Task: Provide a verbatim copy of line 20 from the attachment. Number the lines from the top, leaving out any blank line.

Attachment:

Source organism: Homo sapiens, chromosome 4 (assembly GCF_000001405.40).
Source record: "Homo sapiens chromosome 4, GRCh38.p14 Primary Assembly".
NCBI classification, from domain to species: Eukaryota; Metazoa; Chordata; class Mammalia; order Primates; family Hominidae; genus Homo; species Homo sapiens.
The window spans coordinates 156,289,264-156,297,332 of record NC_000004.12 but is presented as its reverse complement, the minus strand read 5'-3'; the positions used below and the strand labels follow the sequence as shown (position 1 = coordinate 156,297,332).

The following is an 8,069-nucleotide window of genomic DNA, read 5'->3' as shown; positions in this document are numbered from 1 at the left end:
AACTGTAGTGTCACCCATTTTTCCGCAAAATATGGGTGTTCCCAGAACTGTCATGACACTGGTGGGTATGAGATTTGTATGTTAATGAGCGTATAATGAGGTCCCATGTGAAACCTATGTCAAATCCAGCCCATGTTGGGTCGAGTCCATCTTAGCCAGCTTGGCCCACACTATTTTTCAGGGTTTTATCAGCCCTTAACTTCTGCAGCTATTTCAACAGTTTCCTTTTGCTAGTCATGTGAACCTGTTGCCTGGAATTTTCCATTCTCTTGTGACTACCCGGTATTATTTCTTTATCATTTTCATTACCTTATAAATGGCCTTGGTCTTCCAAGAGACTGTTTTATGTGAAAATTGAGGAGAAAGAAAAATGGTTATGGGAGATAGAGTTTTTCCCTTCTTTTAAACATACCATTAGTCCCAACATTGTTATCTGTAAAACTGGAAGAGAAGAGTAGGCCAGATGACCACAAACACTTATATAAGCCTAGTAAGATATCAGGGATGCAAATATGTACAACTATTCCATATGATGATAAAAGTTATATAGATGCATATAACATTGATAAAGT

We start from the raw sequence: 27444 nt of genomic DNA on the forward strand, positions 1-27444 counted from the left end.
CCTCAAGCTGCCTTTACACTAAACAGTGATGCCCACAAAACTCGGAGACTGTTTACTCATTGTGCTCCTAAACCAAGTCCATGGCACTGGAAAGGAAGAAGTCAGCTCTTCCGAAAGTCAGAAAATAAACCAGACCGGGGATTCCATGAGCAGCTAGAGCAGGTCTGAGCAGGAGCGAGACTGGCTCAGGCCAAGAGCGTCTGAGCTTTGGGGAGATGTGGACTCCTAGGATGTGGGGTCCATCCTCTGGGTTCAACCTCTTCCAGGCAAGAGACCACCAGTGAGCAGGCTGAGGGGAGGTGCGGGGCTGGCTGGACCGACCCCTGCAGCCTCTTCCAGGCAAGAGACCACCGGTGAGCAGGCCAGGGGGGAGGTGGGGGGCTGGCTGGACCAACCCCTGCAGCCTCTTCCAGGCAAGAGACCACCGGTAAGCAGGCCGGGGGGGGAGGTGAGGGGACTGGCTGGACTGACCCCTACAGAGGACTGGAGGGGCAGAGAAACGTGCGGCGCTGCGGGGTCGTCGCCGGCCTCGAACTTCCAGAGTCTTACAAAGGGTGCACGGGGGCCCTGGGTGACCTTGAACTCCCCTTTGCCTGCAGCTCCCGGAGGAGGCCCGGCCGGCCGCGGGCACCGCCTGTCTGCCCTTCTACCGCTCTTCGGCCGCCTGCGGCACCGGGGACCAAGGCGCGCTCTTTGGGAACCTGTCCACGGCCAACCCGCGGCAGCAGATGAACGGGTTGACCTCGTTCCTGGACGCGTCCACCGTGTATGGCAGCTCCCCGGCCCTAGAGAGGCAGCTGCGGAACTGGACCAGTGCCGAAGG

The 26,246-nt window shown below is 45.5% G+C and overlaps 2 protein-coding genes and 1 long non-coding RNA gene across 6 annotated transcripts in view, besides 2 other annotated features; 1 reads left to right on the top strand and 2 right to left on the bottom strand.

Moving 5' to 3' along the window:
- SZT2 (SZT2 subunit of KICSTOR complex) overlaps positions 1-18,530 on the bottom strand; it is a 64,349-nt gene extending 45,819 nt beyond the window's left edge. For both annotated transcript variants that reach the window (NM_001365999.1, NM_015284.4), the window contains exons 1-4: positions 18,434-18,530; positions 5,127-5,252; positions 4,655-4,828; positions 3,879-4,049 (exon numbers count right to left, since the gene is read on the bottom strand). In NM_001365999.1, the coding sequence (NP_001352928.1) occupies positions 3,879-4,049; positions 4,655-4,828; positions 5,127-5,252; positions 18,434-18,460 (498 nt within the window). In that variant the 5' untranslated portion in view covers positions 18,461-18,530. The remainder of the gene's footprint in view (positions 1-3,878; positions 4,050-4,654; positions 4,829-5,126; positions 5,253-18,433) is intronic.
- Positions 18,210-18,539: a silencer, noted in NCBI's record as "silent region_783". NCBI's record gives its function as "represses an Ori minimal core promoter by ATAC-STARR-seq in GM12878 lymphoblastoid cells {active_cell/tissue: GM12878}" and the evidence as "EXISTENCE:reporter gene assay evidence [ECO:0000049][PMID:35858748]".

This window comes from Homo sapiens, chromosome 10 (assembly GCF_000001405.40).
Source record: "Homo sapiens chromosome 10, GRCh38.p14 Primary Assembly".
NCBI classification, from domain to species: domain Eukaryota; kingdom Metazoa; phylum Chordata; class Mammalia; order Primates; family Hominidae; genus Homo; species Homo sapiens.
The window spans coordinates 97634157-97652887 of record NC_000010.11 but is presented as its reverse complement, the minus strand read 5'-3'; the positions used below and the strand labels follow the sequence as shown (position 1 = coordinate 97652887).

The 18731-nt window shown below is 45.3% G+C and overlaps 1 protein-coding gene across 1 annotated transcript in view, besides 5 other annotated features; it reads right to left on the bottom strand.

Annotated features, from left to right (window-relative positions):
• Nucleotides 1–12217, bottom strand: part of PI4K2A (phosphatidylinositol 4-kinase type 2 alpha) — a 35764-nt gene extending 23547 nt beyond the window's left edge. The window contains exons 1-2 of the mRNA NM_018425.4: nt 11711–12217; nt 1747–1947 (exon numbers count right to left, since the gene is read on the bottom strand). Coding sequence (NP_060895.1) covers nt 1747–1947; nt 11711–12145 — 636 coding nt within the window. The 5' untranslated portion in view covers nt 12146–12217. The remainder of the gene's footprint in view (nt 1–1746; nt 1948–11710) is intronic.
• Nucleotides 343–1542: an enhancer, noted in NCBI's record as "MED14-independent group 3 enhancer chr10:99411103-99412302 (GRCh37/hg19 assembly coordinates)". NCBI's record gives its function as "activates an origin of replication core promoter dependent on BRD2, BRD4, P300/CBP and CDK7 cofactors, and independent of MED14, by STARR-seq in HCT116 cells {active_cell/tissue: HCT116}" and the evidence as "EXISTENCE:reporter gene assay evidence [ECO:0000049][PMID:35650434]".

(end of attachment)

• Nucleotides 343–1542: an enhancer, noted in NCBI's record as "MED14-independent group 3 enhancer chr10:99411103-99412302 (GRCh37/hg19 assembly coordinates)". NCBI's record gives its function as "activates an origin of replication core promoter dependent on BRD2, BRD4, P300/CBP and CDK7 cofactors, and independent of MED14, by STARR-seq in HCT116 cells {active_cell/tissue: HCT116}" and the evidence as "EXISTENCE:reporter gene assay evidence [ECO:0000049][PMID:35650434]".